Design Legends ("DL") had the distinct honour to interview legendary designer Masaru Eguchi ("ME") for their original perspective and innovative approach to design as well as their creative lifestyle, we are very pleased to share our interview with our distinguished readers.

DL: Could you please tell us a bit about your design background and education?

ME : I started taking pictures when I was a college student. I studied psychology in college and after graduating, I began my career as a photographer, winning national and international awards. Later, I also became a designer, designing badminton rackets for the world's number one market share and branding design for a social business, which won the Red Dot Award in 2019.

DL: What motivates you to design in general, why did you become a designer?

ME : I thought if I understood design, I could improve the performance of the designers who were around me.

DL: Did you choose to become a designer, or you were forced to become one?

ME : I can't say either way. If I had met some very talented designers, I wouldn't have become a designer. It's that kind of environment that compelled me to become a designer.

DL: What do you design, what type of designs do you wish to design more of?

ME : I design social design, product design, branding design, graphic design, websites, applications, all sorts of things. These days, I'm also training designers.

DL: What should young designers do to become a design legend like you?

ME : Trying new things while learning from history.

DL: What distinguishes between a good designer and a great designer?

ME : A good designer should be able to solve the problem and bring benefits to the client. In addition to this, a great designer has to create new values and change the conventions of the past.

DL: What makes a good design a really good design, how do you evaluate good design?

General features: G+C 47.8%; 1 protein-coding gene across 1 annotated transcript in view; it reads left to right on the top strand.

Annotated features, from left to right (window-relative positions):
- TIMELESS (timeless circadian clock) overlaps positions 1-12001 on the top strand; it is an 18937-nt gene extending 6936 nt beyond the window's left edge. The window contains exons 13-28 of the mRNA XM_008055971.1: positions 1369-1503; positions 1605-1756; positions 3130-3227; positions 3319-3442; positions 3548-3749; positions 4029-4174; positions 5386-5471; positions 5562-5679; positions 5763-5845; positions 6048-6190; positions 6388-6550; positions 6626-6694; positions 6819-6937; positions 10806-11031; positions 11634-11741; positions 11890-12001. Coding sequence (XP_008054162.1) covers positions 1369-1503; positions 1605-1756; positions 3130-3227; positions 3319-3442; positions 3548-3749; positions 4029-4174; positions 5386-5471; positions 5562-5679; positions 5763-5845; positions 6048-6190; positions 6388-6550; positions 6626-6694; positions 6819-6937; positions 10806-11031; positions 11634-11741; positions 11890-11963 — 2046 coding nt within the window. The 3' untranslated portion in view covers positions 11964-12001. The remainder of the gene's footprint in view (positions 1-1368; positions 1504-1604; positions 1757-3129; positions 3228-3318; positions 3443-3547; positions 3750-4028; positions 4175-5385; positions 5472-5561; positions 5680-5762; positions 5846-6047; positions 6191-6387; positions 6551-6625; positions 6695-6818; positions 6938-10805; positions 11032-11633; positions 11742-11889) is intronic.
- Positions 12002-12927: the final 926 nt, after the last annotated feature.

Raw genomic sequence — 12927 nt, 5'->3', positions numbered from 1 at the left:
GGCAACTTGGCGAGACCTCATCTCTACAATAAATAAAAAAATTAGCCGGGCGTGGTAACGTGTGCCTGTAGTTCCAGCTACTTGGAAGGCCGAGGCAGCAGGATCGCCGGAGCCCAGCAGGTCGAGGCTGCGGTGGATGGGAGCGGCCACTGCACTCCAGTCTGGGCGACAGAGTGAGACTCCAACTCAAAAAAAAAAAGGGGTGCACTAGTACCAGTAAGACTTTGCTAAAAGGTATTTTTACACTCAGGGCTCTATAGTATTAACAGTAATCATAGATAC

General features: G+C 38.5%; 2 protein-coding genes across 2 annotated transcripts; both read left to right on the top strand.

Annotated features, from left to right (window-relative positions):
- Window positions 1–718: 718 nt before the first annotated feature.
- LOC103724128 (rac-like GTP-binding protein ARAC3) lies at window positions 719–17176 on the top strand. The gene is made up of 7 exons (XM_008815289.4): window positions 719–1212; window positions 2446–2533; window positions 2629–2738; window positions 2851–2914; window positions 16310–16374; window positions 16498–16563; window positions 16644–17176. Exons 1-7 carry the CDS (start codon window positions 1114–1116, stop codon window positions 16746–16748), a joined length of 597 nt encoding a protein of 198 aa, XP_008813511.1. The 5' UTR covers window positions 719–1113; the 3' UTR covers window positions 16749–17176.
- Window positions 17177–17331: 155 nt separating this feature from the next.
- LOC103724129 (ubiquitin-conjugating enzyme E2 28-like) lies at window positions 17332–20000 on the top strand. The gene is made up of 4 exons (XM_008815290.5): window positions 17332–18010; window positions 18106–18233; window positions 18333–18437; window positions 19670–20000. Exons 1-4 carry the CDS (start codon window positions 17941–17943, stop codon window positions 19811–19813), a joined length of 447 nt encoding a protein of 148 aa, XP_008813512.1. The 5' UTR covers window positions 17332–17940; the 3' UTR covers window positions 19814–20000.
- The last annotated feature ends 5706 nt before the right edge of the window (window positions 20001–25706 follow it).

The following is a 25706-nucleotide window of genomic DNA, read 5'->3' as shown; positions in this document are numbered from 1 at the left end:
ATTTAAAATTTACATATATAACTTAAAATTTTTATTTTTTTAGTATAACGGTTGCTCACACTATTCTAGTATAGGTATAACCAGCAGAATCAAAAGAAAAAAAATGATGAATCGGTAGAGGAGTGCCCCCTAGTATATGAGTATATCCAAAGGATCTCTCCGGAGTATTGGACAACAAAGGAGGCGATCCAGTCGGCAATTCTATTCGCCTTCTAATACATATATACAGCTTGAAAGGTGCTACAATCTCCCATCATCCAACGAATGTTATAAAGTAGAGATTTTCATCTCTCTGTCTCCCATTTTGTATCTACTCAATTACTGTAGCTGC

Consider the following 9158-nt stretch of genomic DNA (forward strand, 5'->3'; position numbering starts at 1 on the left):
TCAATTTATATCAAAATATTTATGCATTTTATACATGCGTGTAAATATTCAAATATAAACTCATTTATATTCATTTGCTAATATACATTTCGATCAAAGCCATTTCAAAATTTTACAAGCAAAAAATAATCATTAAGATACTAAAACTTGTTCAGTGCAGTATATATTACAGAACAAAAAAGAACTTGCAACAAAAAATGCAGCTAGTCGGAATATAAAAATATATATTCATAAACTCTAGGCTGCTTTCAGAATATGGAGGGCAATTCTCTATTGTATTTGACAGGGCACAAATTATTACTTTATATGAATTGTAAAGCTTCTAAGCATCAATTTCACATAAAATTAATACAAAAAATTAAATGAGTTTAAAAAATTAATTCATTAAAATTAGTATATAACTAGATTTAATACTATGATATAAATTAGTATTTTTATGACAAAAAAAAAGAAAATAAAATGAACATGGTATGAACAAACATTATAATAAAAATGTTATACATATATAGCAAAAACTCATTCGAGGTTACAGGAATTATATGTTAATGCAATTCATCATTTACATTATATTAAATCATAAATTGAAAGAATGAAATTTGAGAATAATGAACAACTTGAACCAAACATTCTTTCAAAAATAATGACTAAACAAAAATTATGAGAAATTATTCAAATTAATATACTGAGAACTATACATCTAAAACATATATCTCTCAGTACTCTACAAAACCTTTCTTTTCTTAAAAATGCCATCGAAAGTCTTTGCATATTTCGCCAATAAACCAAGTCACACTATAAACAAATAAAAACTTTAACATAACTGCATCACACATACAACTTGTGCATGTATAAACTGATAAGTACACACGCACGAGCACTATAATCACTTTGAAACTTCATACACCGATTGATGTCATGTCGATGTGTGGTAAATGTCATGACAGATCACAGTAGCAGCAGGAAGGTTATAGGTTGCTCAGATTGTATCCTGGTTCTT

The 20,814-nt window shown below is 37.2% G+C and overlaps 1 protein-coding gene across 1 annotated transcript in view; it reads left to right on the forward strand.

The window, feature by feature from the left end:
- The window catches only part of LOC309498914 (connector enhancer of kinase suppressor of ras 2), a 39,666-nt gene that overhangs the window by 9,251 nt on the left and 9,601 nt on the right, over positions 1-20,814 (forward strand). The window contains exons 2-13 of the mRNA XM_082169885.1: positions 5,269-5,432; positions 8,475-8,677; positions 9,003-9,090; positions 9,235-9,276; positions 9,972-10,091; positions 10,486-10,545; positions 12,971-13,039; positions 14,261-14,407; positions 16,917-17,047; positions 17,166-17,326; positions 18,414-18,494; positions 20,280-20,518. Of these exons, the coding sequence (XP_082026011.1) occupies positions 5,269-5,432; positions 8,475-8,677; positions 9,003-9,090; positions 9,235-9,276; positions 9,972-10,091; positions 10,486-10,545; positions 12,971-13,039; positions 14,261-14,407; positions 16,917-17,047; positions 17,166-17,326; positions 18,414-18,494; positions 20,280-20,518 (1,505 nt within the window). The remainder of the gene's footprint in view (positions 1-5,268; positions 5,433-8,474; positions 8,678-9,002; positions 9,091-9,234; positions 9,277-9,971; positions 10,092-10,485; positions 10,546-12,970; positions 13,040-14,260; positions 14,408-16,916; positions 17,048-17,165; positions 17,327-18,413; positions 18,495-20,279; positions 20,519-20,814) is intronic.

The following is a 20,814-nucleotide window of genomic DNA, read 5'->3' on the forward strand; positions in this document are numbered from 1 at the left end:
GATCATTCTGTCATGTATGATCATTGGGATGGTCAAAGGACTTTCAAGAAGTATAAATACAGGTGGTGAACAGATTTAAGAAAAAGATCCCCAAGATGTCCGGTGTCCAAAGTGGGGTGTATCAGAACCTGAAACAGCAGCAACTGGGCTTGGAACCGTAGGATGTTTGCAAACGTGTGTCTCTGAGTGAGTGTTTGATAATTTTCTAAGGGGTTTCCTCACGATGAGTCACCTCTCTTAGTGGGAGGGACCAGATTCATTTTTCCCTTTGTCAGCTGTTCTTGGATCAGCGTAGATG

ME : Be beautiful for hundreds of years. So, it takes time for the design to have real value.

DL: What is the value of good design? Why should everyone invest in good design?

ME : That's the difference between an ape and a human. If you want to be a monkey, you don't have to invest in design.

DL: What would you design and who would you design for if you had the time?

ME : In April 2020, we are facing a crisis like we have never experienced before. Everyone has to stay home. You have to be happy to stay at home. So, I've started distributing content for that on Youtube.

DL: What is the dream project you haven’t yet had time to realize?

ME : That's a difficult question to answer. I want to design something that moves me in a way that humans haven't experienced yet, but I don't know what it is. It's working for the time being, though.

DL: What is your secret recipe of success in design, what is your secret ingredient?

ME : Move! Trying new things. Don't stick to the must-win patterns of the past.

DL: Who are some other design masters and legends you get inspired from?

ME : There are just too many to answer. Renaissance artists, William Morris, Arts and Crafts, Bauhaus, Helmut Schmidt, Emil Ruder, I'm influenced by a lot of people. In Japan, I am also influenced by Korin Ogata, Hokusai Katsushika, Yusaku Kamekura and Kenya Hara. Sorry, I can't even begin to describe it.

DL: What are your favorite designs by other designers, why do you like them?

ME : My latest favorite is the Swedish brand Jonas. The kitchen tools are amazingly good.

DL: What is your greatest design, which aspects of that design makes you think it is great?

ME : Nature. I can't think of anything so functional and beautifully shaped in a man-made object that wasn't designed for it.

DL: How could people improve themselves to be better designers, what did you do?

ME : I have studied history, observed nature and people, thought about it, executed and improved. It's especially important to learn the classics.

DL: If you hadn’t become a designer, what would you have done?

ME : Psychologist.

DL: How do you define design, what is design for you?

ME : It's planning and execution. What is not designed does not exist in this society. However, all things are divided into "good design" and "bad design". A good design is one in which planning and execution are working effectively, and a bad design is one in which they are not working effectively. A good designer is good at planning and execution.

DL: Who helped you to reach these heights, who was your biggest supporter?

ME : The greats of the past and ancient writings.

DL: What helped you to become a great designer?

ME : My talent, my hard work, my luck, and my clients.

DL: What were the obstacles you faced before becoming a design master?

ME : Kidney Disease. Because if I had died, I wouldn't have become a designer.

DL: How do you think designers should present their work?

ME : It's all about winning awards, using social media, and advertising.

DL: What’s your next design project, what should we expect from you in future?

ME : It's a secret. It's something to be excited about.